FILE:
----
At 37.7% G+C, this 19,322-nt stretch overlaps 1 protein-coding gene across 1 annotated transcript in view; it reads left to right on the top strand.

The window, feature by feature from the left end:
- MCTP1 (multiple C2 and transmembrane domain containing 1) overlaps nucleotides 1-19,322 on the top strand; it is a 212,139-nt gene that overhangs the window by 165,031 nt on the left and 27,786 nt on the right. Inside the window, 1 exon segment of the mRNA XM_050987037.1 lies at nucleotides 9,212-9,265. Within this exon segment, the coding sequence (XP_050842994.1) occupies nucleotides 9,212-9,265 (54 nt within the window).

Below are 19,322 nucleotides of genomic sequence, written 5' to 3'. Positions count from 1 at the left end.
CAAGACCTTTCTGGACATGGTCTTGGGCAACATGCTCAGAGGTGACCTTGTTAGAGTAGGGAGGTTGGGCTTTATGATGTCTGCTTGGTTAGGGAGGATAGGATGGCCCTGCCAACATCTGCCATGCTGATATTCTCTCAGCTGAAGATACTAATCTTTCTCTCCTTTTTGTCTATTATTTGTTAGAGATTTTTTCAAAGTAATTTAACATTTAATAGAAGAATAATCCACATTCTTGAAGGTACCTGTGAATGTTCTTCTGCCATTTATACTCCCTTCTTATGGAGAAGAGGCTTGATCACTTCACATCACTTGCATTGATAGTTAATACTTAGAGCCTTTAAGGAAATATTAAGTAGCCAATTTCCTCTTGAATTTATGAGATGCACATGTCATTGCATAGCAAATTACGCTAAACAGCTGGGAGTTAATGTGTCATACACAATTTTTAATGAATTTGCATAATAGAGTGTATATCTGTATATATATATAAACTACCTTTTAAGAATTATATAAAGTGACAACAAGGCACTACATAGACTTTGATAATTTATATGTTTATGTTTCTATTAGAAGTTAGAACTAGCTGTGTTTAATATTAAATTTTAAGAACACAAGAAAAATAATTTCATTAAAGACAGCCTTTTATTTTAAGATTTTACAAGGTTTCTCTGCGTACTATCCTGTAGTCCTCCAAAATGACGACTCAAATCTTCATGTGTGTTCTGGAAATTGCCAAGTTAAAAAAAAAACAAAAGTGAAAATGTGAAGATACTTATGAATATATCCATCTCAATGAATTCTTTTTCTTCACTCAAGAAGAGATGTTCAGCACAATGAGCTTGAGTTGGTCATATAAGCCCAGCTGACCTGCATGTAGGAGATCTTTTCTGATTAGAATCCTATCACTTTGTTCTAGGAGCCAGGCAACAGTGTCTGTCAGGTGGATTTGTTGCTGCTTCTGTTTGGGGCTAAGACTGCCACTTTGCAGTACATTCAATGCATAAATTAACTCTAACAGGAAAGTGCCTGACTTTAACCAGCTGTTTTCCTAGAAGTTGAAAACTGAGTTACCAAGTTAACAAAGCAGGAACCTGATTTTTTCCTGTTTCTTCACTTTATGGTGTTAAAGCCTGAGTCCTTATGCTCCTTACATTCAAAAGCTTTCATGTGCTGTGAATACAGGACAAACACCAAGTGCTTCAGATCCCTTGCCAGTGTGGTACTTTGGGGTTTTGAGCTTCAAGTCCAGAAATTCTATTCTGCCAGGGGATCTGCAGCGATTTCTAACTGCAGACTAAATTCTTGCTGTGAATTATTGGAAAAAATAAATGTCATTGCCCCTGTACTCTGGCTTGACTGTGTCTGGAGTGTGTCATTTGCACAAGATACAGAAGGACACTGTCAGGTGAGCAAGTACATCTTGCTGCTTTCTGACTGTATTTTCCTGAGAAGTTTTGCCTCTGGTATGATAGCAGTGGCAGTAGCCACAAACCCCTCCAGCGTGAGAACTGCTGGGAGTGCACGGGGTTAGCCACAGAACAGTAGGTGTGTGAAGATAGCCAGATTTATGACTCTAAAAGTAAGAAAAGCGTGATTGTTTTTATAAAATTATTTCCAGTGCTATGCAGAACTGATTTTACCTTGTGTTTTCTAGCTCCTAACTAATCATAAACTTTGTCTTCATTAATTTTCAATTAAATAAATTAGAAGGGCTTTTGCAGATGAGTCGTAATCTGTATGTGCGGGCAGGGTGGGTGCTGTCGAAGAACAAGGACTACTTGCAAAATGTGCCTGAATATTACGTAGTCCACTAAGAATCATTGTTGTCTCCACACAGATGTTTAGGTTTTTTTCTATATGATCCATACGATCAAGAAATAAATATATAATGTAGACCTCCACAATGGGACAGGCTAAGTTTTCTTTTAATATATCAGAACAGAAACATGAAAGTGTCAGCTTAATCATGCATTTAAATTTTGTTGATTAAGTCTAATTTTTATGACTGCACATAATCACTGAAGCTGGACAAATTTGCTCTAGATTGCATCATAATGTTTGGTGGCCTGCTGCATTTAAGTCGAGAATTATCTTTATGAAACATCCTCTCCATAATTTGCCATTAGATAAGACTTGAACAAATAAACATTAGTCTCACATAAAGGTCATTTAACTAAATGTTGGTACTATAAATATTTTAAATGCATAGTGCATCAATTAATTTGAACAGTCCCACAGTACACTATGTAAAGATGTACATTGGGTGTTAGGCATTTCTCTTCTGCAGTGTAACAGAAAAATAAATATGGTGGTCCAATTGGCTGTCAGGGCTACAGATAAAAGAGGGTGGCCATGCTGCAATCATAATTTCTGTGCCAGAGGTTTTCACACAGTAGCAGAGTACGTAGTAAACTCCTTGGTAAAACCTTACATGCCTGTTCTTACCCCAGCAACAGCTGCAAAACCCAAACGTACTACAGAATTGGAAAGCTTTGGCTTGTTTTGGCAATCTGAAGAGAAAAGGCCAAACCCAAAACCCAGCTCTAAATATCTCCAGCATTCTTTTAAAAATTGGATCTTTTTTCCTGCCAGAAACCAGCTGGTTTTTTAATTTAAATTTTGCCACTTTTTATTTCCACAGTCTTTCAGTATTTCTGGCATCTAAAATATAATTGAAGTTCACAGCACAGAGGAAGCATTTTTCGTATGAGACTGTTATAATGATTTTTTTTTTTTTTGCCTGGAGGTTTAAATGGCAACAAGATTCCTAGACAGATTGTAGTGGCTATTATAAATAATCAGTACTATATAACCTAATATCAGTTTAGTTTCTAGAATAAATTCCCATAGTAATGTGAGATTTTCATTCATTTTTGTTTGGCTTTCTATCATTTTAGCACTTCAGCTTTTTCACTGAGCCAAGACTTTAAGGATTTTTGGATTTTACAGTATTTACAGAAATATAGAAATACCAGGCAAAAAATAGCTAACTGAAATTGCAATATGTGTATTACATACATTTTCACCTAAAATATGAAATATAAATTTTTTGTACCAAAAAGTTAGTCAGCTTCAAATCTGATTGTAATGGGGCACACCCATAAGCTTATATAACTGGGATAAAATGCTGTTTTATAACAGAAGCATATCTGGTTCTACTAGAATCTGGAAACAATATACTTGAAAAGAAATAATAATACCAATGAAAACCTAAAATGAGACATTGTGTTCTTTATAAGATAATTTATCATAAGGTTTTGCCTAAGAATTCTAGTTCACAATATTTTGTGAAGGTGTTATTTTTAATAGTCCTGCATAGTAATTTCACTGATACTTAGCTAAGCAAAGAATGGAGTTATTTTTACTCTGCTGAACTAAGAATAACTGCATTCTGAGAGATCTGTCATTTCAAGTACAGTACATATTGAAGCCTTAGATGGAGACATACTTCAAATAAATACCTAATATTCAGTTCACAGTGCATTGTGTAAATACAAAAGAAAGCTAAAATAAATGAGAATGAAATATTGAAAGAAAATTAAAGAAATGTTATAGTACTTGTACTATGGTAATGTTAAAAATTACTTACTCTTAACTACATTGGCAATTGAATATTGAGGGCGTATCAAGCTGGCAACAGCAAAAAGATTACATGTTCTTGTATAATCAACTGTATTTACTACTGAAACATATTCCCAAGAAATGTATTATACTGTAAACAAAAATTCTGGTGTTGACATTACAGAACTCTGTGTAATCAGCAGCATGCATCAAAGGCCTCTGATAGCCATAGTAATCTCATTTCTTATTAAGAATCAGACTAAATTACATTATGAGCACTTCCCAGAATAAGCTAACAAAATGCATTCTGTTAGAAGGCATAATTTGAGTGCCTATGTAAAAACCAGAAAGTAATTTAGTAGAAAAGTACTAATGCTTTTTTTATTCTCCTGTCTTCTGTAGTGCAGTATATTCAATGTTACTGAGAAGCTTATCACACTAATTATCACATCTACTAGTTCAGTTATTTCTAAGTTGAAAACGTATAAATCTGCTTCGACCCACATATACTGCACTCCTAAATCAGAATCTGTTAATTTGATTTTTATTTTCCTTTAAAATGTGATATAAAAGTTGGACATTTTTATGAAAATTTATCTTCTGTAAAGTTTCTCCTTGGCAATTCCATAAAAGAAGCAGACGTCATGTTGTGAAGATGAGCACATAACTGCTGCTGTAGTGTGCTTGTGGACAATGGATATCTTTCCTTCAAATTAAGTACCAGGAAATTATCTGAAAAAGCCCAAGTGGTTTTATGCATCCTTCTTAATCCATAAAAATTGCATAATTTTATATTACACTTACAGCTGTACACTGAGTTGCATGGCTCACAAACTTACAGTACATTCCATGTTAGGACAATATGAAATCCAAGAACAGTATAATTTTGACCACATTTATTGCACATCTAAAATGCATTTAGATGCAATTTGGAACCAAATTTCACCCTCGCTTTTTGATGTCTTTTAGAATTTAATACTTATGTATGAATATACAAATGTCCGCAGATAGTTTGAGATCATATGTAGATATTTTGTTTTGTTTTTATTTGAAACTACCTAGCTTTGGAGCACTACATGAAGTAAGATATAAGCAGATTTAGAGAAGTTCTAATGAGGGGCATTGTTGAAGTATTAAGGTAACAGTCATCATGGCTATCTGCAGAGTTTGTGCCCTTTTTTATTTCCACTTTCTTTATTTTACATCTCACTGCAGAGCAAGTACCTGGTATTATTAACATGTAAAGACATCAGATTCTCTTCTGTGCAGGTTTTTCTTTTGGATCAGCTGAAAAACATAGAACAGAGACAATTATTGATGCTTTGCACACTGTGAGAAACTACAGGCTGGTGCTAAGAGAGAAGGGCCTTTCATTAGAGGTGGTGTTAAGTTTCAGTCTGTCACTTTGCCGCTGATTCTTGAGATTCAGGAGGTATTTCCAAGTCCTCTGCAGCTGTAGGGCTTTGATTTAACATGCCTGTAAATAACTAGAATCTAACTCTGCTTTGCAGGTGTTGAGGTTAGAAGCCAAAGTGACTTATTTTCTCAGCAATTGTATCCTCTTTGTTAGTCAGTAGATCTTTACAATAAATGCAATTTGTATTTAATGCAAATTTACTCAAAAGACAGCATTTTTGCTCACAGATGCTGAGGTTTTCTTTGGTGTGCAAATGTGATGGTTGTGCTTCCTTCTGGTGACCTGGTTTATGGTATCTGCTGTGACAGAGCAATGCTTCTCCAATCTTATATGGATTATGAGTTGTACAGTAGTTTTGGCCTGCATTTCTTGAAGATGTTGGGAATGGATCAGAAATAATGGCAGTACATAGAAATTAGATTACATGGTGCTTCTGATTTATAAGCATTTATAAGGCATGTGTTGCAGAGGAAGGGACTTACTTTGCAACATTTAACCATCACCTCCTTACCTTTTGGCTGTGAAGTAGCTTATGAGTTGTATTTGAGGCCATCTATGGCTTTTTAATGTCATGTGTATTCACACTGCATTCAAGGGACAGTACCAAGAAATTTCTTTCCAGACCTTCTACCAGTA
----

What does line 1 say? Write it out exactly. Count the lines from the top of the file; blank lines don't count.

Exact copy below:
At 37.7% G+C, this 19,322-nt stretch overlaps 1 protein-coding gene across 1 annotated transcript in view; it reads left to right on the top strand.